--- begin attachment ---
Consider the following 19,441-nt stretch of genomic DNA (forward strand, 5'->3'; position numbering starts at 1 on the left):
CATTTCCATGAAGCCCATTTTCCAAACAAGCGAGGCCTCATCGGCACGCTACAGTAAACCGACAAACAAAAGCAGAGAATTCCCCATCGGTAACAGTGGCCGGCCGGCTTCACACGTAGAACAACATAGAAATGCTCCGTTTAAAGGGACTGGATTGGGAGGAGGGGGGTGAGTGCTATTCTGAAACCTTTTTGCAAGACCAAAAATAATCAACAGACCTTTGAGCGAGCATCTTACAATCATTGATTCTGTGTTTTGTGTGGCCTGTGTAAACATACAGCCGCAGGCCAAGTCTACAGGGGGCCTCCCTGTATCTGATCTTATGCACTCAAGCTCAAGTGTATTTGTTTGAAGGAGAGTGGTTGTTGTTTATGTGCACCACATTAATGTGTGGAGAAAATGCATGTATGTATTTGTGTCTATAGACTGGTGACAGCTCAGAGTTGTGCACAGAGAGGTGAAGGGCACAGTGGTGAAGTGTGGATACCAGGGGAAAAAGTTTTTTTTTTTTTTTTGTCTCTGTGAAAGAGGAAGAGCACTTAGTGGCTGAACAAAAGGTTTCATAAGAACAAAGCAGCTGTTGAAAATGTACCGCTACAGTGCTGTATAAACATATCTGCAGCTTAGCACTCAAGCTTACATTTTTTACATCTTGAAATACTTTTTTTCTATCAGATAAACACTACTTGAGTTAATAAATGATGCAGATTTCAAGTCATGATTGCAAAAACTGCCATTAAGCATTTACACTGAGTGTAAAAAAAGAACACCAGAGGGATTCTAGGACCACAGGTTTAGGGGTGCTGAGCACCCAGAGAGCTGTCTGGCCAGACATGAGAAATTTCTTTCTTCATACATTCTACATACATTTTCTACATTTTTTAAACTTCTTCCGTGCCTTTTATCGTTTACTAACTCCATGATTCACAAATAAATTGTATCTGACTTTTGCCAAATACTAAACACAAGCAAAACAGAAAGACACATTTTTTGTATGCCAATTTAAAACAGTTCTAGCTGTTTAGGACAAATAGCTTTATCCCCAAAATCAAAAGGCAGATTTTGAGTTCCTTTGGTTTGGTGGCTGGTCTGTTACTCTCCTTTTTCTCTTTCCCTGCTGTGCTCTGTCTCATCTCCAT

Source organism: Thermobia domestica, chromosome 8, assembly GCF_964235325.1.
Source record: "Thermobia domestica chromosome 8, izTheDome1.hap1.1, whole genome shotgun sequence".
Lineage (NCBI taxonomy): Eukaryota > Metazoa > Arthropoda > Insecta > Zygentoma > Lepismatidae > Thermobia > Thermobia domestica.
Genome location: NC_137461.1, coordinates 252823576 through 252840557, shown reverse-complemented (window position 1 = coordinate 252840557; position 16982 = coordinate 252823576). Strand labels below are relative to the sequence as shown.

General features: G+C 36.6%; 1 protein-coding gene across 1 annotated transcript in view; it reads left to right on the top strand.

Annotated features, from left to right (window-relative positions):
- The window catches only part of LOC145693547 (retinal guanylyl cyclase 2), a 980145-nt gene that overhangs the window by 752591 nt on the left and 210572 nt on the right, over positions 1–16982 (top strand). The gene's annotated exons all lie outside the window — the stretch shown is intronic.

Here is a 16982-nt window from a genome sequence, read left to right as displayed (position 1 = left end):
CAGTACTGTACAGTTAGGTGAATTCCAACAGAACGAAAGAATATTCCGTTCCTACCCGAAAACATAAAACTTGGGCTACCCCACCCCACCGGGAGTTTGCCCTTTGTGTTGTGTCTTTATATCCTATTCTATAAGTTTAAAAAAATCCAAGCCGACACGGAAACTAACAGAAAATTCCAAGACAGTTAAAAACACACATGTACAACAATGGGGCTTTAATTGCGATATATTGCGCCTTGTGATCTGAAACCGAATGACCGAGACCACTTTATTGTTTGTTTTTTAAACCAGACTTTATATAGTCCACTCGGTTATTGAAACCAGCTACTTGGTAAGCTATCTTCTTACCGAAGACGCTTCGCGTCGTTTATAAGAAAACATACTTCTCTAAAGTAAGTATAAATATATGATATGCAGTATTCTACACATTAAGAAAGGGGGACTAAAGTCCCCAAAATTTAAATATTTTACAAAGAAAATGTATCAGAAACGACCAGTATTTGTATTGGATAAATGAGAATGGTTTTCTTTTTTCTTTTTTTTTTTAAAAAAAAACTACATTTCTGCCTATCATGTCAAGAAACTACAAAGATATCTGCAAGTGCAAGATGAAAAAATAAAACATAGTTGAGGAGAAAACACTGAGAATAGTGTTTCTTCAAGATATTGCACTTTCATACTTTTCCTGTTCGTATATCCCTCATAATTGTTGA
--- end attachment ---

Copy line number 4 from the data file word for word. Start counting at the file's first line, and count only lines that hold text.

Source record: "Thermobia domestica chromosome 8, izTheDome1.hap1.1, whole genome shotgun sequence".